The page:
BunnyCDN review

BunnyCDN (affiliate link) is a low-cost unmanaged content delivery network (CDN) service. Setting up the service and implementing the CDN into your website is an easy procedure, especially if you already understand the basics of a CDN.  BunnyCDN is one of the cheapest available CDN providers charging $0.01/GB for US and European traffic, and $0.03/GB for Asian and Oceanian traffic. In comparison a similar package from KeyCDN is priced at $0.04/GB and MaxCDN charge about $0.08/GB (and minimum $9/month.)

I recently signed up for a 14 days free trial period to evaluate BunnyCDN and this review reflect my first impression after using their CDN for a couple of weeks.

What is a CDN and why use one?

In essence, a CDN is about efficiently distributing content. A CDN is consisting of servers globally distributed at essential locations such as major internet traffic points and cities. Each server in the CDN will contain a cache of certain files and will serve the content to the visitors through the fastest possible route. A CDN is mainly used to host static content such as images, CSS and JS files, videos for download and streaming, and other files for download. Three majors points of using a CDN is to increase download speed for the visitors, have redundancy in case a server is down or overloaded, and to lower the load on the server hosting your website. A relative simple CDN such as BunnyCDN does not host dynamic content such as databases and server-side scripts. More advanced (and considerably more expensive) CDN providers can also host dynamic content, but this will increase complexity of the setup considerable, and will be an overkill for most websites. It is also important to note that a CDN is not an alternative backup solution. Generally, content is shared with a CDN through either a pull or a push zone. A pull zone connects to your server and download the static content to the CDN when the content is requested. This is the easiest option to setup and maintain. In a push zone setup, you upload the files directly to the CDN and do not need a local copy. This option requires more time to setup and maintain in comparison to a pull zone and also more expensive since you have to pay a storage fee for having the CDN hosting your files.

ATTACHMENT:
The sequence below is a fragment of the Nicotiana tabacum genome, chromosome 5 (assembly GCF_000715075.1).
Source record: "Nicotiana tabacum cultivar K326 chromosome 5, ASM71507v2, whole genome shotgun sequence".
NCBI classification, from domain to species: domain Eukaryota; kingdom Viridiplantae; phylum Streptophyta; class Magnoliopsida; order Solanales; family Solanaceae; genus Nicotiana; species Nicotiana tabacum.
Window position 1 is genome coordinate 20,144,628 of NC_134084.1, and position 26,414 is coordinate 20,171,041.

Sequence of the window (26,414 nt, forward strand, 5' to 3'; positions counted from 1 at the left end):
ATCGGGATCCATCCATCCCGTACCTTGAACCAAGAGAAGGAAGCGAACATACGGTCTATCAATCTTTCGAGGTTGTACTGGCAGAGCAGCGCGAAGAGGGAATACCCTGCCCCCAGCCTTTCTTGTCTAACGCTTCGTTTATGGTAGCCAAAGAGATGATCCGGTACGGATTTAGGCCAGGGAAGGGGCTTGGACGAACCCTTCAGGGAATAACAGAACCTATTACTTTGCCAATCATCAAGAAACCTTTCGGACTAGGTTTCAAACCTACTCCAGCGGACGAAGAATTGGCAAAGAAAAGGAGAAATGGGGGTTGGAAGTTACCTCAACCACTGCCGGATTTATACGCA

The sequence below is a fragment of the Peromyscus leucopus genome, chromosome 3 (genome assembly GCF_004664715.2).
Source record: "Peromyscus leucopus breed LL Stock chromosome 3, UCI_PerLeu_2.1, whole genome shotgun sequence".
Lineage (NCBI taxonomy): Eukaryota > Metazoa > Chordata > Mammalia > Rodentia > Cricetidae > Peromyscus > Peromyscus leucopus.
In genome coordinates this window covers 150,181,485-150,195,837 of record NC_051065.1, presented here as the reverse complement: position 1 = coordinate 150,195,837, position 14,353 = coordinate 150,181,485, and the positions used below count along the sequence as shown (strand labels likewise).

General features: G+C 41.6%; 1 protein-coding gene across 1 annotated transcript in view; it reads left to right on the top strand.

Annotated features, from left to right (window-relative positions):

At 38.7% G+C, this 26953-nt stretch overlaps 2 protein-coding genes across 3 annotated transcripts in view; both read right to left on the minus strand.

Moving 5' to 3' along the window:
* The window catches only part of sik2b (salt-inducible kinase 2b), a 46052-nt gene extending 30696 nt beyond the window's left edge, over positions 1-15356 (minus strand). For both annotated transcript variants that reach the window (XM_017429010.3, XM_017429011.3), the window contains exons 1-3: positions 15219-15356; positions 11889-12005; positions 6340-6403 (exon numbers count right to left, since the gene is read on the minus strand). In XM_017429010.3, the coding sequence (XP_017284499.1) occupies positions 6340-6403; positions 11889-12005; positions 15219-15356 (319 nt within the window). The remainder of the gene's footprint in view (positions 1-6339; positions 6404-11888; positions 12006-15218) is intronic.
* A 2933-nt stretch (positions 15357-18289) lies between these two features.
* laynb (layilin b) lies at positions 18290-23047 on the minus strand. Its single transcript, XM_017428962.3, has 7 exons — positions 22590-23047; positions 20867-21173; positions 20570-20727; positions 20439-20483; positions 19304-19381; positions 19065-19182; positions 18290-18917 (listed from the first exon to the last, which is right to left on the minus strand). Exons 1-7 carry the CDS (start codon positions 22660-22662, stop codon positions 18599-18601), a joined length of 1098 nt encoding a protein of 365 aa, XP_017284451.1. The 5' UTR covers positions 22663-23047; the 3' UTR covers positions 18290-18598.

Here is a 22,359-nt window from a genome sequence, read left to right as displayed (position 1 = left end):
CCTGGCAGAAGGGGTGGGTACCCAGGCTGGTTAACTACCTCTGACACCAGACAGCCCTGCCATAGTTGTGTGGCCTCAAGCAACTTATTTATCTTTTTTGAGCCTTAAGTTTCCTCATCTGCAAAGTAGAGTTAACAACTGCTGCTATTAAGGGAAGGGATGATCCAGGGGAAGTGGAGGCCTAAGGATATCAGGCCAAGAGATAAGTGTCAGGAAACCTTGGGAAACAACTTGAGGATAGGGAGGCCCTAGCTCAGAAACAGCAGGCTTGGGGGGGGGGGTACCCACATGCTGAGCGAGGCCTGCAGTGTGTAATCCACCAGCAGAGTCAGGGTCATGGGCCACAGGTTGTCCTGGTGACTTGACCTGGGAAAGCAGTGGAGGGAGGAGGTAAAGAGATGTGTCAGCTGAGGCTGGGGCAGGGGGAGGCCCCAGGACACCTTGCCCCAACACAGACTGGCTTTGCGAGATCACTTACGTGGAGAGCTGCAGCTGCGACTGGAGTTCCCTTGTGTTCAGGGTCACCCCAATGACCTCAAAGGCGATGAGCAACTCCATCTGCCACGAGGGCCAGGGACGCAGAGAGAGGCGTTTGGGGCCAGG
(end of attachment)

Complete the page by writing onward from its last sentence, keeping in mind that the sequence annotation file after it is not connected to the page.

Is a CDN a must for all websites? absolutely not. This blog uses a CDN to serve most static content, but it does not really require a CDN. The amount of visitors could easily be handled by the shared server hosting the blog. The speed would be a bit slower without the use of a CDN, but this will hardly be noticeable for the majority of the visitors. The content of the specific website and the amount of daily visitors are two crucial factors when deciding to offload traffic to a CDN or not. Sites without many images, downloadable files e.g. PDF, PPT, DOC, video etc. will not benefit much from a CDN, but frequently updated blogs with a steady amount of visitors, ecommerce sites, and archives of PDF files are good examples of sites that will benefit.


BunnyCDN provides many features, so I will just point out a few essential ones:

  • Multiple pull and push (currently in beta) zones.
  • Custom CNAME hostnames (setting up a custom CNAME hostname is recommended because 1) you have more control, for example, you can assign your own SSL to the hostname, 2) in case you decide to shift to a different CDN provider the transition will be easier, and 3) it looks more professional, and trustworthy.)
  • SSL support (you can use your own or get a free one from BunnyCDN.)
  • Blocking of countries, individual IP’s, and entire IP ranges (blocking happens at DNS level.)